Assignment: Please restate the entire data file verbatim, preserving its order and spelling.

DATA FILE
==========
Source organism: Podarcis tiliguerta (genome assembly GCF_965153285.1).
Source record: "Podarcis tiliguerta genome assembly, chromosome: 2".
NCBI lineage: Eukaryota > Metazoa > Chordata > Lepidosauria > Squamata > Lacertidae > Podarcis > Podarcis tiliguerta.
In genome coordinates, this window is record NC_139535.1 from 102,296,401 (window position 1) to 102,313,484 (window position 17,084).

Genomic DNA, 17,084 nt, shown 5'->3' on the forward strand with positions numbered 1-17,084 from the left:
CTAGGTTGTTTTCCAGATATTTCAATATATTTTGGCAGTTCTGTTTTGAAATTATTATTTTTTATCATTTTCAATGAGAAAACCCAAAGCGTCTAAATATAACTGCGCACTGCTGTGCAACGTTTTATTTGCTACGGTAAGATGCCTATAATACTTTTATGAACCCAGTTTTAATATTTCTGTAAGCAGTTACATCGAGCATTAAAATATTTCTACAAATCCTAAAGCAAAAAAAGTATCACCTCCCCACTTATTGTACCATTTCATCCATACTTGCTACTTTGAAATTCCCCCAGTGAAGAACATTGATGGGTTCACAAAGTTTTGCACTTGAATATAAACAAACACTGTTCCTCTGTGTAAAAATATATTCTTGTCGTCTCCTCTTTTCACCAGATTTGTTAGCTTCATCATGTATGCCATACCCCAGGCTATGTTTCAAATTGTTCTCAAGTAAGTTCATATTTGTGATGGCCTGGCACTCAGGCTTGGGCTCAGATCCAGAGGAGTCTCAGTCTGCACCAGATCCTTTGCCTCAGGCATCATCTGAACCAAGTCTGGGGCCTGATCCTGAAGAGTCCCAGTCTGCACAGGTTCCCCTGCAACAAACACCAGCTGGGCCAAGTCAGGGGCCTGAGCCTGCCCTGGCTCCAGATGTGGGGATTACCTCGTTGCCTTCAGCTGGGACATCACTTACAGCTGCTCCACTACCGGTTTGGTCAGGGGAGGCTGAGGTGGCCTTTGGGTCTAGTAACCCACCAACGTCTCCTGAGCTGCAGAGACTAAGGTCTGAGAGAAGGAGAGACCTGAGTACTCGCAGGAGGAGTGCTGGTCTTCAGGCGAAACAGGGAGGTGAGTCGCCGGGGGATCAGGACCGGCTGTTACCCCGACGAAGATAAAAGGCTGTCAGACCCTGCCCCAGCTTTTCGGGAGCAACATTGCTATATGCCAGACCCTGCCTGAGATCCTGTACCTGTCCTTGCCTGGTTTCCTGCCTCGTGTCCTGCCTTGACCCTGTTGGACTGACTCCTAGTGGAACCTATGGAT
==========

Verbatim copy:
Source organism: Podarcis tiliguerta (genome assembly GCF_965153285.1).
Source record: "Podarcis tiliguerta genome assembly, chromosome: 2".
NCBI lineage: Eukaryota > Metazoa > Chordata > Lepidosauria > Squamata > Lacertidae > Podarcis > Podarcis tiliguerta.
In genome coordinates, this window is record NC_139535.1 from 102,296,401 (window position 1) to 102,313,484 (window position 17,084).

Genomic DNA, 17,084 nt, shown 5'->3' on the forward strand with positions numbered 1-17,084 from the left:
CTAGGTTGTTTTCCAGATATTTCAATATATTTTGGCAGTTCTGTTTTGAAATTATTATTTTTTATCATTTTCAATGAGAAAACCCAAAGCGTCTAAATATAACTGCGCACTGCTGTGCAACGTTTTATTTGCTACGGTAAGATGCCTATAATACTTTTATGAACCCAGTTTTAATATTTCTGTAAGCAGTTACATCGAGCATTAAAATATTTCTACAAATCCTAAAGCAAAAAAAGTATCACCTCCCCACTTATTGTACCATTTCATCCATACTTGCTACTTTGAAATTCCCCCAGTGAAGAACATTGATGGGTTCACAAAGTTTTGCACTTGAATATAAACAAACACTGTTCCTCTGTGTAAAAATATATTCTTGTCGTCTCCTCTTTTCACCAGATTTGTTAGCTTCATCATGTATGCCATACCCCAGGCTATGTTTCAAATTGTTCTCAAGTAAGTTCATATTTGTGATGGCCTGGCACTCAGGCTTGGGCTCAGATCCAGAGGAGTCTCAGTCTGCACCAGATCCTTTGCCTCAGGCATCATCTGAACCAAGTCTGGGGCCTGATCCTGAAGAGTCCCAGTCTGCACAGGTTCCCCTGCAACAAACACCAGCTGGGCCAAGTCAGGGGCCTGAGCCTGCCCTGGCTCCAGATGTGGGGATTACCTCGTTGCCTTCAGCTGGGACATCACTTACAGCTGCTCCACTACCGGTTTGGTCAGGGGAGGCTGAGGTGGCCTTTGGGTCTAGTAACCCACCAACGTCTCCTGAGCTGCAGAGACTAAGGTCTGAGAGAAGGAGAGACCTGAGTACTCGCAGGAGGAGTGCTGGTCTTCAGGCGAAACAGGGAGGTGAGTCGCCGGGGGATCAGGACCGGCTGTTACCCCGACGAAGATAAAAGGCTGTCAGACCCTGCCCCAGCTTTTCGGGAGCAACATTGCTATATGCCAGACCCTGCCTGAGATCCTGTACCTGTCCTTGCCTGGTTTCCTGCCTCGTGTCCTGCCTTGACCCTGTTGGACTGACTCCTAGTGGAACCTATGGAT